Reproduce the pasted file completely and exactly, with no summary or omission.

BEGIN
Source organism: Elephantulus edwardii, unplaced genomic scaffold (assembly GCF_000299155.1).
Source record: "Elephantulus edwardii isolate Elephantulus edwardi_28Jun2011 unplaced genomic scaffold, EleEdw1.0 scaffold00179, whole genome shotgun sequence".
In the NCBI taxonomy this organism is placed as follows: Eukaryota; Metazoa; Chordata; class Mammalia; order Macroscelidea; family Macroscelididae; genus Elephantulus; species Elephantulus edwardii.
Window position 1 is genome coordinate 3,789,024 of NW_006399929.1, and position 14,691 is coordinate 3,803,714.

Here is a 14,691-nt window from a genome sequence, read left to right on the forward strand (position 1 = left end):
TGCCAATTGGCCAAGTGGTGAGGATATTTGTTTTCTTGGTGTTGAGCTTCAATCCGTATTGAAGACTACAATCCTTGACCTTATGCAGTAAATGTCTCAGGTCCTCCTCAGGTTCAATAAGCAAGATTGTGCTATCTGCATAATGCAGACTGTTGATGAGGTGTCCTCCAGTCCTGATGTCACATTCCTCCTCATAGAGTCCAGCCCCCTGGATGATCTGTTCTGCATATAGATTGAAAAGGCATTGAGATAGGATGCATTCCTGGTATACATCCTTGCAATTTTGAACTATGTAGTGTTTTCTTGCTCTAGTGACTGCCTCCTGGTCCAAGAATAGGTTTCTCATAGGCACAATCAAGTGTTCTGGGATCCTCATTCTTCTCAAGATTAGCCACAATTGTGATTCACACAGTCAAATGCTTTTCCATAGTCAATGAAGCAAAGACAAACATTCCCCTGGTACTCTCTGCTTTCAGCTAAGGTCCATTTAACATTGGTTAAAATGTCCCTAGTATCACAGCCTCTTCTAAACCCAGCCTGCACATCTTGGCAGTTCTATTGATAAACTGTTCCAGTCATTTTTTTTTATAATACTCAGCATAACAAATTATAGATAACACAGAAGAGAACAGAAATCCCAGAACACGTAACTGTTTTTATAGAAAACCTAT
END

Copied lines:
Source organism: Elephantulus edwardii, unplaced genomic scaffold (assembly GCF_000299155.1).
Source record: "Elephantulus edwardii isolate Elephantulus edwardi_28Jun2011 unplaced genomic scaffold, EleEdw1.0 scaffold00179, whole genome shotgun sequence".
In the NCBI taxonomy this organism is placed as follows: Eukaryota; Metazoa; Chordata; class Mammalia; order Macroscelidea; family Macroscelididae; genus Elephantulus; species Elephantulus edwardii.
Window position 1 is genome coordinate 3,789,024 of NW_006399929.1, and position 14,691 is coordinate 3,803,714.

Here is a 14,691-nt window from a genome sequence, read left to right on the forward strand (position 1 = left end):
TGCCAATTGGCCAAGTGGTGAGGATATTTGTTTTCTTGGTGTTGAGCTTCAATCCGTATTGAAGACTACAATCCTTGACCTTATGCAGTAAATGTCTCAGGTCCTCCTCAGGTTCAATAAGCAAGATTGTGCTATCTGCATAATGCAGACTGTTGATGAGGTGTCCTCCAGTCCTGATGTCACATTCCTCCTCATAGAGTCCAGCCCCCTGGATGATCTGTTCTGCATATAGATTGAAAAGGCATTGAGATAGGATGCATTCCTGGTATACATCCTTGCAATTTTGAACTATGTAGTGTTTTCTTGCTCTAGTGACTGCCTCCTGGTCCAAGAATAGGTTTCTCATAGGCACAATCAAGTGTTCTGGGATCCTCATTCTTCTCAAGATTAGCCACAATTGTGATTCACACAGTCAAATGCTTTTCCATAGTCAATGAAGCAAAGACAAACATTCCCCTGGTACTCTCTGCTTTCAGCTAAGGTCCATTTAACATTGGTTAAAATGTCCCTAGTATCACAGCCTCTTCTAAACCCAGCCTGCACATCTTGGCAGTTCTATTGATAAACTGTTCCAGTCATTTTTTTTTATAATACTCAGCATAACAAATTATAGATAACACAGAAGAGAACAGAAATCCCAGAACACGTAACTGTTTTTATAGAAAACCTAT